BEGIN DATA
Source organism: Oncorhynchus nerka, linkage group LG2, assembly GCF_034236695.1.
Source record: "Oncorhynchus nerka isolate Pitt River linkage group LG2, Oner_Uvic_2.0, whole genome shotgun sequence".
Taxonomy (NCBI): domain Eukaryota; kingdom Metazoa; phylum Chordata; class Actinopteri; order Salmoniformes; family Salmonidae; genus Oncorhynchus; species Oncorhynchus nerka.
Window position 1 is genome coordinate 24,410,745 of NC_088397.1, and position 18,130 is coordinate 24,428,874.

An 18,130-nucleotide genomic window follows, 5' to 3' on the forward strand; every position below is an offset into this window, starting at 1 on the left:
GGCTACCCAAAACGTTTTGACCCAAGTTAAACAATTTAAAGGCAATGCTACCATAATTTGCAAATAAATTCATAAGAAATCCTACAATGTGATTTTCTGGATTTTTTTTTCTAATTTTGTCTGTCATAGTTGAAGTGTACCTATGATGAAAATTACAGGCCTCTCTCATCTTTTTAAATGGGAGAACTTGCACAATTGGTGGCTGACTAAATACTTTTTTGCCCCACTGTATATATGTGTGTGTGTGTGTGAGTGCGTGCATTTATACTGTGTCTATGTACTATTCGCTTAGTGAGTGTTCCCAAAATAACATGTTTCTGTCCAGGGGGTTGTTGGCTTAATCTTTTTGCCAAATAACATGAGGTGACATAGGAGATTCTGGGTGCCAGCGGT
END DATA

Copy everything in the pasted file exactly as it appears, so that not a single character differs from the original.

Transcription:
Source organism: Oncorhynchus nerka, linkage group LG2, assembly GCF_034236695.1.
Source record: "Oncorhynchus nerka isolate Pitt River linkage group LG2, Oner_Uvic_2.0, whole genome shotgun sequence".
Taxonomy (NCBI): domain Eukaryota; kingdom Metazoa; phylum Chordata; class Actinopteri; order Salmoniformes; family Salmonidae; genus Oncorhynchus; species Oncorhynchus nerka.
Window position 1 is genome coordinate 24,410,745 of NC_088397.1, and position 18,130 is coordinate 24,428,874.

An 18,130-nucleotide genomic window follows, 5' to 3' on the forward strand; every position below is an offset into this window, starting at 1 on the left:
GGCTACCCAAAACGTTTTGACCCAAGTTAAACAATTTAAAGGCAATGCTACCATAATTTGCAAATAAATTCATAAGAAATCCTACAATGTGATTTTCTGGATTTTTTTTTCTAATTTTGTCTGTCATAGTTGAAGTGTACCTATGATGAAAATTACAGGCCTCTCTCATCTTTTTAAATGGGAGAACTTGCACAATTGGTGGCTGACTAAATACTTTTTTGCCCCACTGTATATATGTGTGTGTGTGTGTGAGTGCGTGCATTTATACTGTGTCTATGTACTATTCGCTTAGTGAGTGTTCCCAAAATAACATGTTTCTGTCCAGGGGGTTGTTGGCTTAATCTTTTTGCCAAATAACATGAGGTGACATAGGAGATTCTGGGTGCCAGCGGT